Parents who enroll their kids in summer camps consider many factors that will enrich their children’s lives. Arts, sports and STEM subjects are a major draw. They want their children to thrive in scholastic, athletic and artistic endeavors. Certainly, these are a part of the experience. However, parents should also know the many social and emotional benefits of summer camp.
According to the American Camp Association, “the camp experience is recognized by child development professionals as valuable in helping children mature socially, emotionally, intellectually, morally, and physically.”
Here are 10 opportunities for social and emotional growth during camp
Summer camp is an opportunity for kids to take on more responsibility. They are outside their routine and roles aren’t as rigid as during the school year. There are many different ways to lead. For example, kids can exert authority by reinforcing rules and norms. Or lead by example. Campers can also gather consensus or mentor younger students. Campers meet different personality types and a host of interactions give them a chance to shine.
When campers encounter challenges and do well, they feel better about themselves. Summer camp is filled with these opportunities. Camp is also a safe environment for kids to try new experiences and fail. Positive camp instructors routinely help kids feel good about themselves in the midst of setbacks. Campers build resilience and their self-esteem grows no matter the result.
Whether involved in sports, performing arts or STEM challenges, campers work together. Group activities require coordinated effort for participants to successfully create robots, video games, win tournaments or stage a performance. Even children accustomed to working alone can appreciate group work. Some often come out of their shell. All learn the art of working together with peers toward a common goal.
Campers in STEM programs solve problems. In sports, they win games. Performing and visual arts campers create original works. All are involved in activities that require working well with others. Sometimes they learn to cooperate by giving and receiving praise or criticism. Such skills help children build healthy relationships in school and beyond.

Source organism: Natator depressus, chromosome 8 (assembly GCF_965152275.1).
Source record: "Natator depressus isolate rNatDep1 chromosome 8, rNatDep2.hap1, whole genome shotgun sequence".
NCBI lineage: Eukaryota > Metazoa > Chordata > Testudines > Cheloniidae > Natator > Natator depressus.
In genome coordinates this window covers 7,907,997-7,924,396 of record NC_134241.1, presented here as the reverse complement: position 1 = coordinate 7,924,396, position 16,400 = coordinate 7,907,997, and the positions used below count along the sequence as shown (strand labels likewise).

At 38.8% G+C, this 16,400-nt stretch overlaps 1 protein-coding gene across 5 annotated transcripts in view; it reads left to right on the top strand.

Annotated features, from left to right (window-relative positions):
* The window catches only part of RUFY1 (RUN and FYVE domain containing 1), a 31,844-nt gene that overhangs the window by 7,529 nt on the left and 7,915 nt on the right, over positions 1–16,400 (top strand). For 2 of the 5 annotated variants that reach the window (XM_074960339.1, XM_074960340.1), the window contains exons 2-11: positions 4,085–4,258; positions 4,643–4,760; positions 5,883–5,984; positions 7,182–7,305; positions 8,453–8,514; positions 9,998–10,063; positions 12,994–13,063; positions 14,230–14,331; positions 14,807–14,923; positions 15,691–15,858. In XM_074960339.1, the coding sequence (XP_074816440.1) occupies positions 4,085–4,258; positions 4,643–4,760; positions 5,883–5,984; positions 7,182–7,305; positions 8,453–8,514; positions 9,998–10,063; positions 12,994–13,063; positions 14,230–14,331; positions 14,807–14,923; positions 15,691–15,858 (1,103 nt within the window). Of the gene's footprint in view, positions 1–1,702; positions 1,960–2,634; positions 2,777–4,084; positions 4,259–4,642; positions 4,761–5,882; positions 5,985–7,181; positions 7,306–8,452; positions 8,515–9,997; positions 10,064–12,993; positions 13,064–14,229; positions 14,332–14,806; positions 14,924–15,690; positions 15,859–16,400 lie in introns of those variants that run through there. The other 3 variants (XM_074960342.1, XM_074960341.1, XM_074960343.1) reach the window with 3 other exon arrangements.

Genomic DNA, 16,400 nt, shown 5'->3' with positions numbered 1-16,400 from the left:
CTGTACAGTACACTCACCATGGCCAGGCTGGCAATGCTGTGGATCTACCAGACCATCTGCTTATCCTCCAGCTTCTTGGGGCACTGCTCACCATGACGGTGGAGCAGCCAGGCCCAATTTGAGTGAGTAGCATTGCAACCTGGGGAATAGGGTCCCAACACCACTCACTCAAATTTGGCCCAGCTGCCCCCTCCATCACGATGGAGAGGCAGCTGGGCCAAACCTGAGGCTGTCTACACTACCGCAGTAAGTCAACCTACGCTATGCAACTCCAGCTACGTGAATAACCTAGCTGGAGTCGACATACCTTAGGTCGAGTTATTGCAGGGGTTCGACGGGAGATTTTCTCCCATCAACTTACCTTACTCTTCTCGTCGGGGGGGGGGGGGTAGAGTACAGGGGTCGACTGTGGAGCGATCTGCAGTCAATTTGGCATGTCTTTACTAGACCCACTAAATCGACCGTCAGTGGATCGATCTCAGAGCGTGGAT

Both verbal and non-verbal skills are social and emotional benefits of summer camp. For example, on a soccer field, players learn player dynamics and signals in order to score points. On stage, cues and facial expressions are vital in acting. Same with STEM subjects, whether building robots to complete commands or crafting structures like bridges or buildings. Activities require campers to communicate effectively in different ways.
At camp, children meet kids from different cultures, social circles or neighborhoods. They work in close contact with people who attend other schools and participate in traditions that won’t feel familiar. This helps them to appreciate differences but also understand common similarities that unite all of us.
Mastering challenges produces a tenacity in kids that camp can effectively provide. For instance, the American Academy of Pediatrics (AAP) encourages free and unstructured play. Through physical exertion, kids explore different thoughts that lead to solutions for problems off the field. Grit builds important cognitive developmental milestones that lead to healthier social and emotional awareness.
Spending long days and working hard toward shared goals can bond children together. They make memories. Summer camps are known for building strong friendships. Some last a lifetime.
Children in camp are allowed to explore on their own. They’re away from homes and schoolrooms with people other than parents and teachers. They must speak for themselves. Many learn to advocate for their peers. They function as autonomous human beings with their own unique voices.
Time off for parents
One of the most important social and emotional benefits of summer camp is some time off for parents. During the school year, balancing child care, work and extra-curricular activities can be challenging. The summer is rightfully seen as a break for kids but it’s also a break for adults. Moms, dads and all caretakers are entitled to some downtime, too.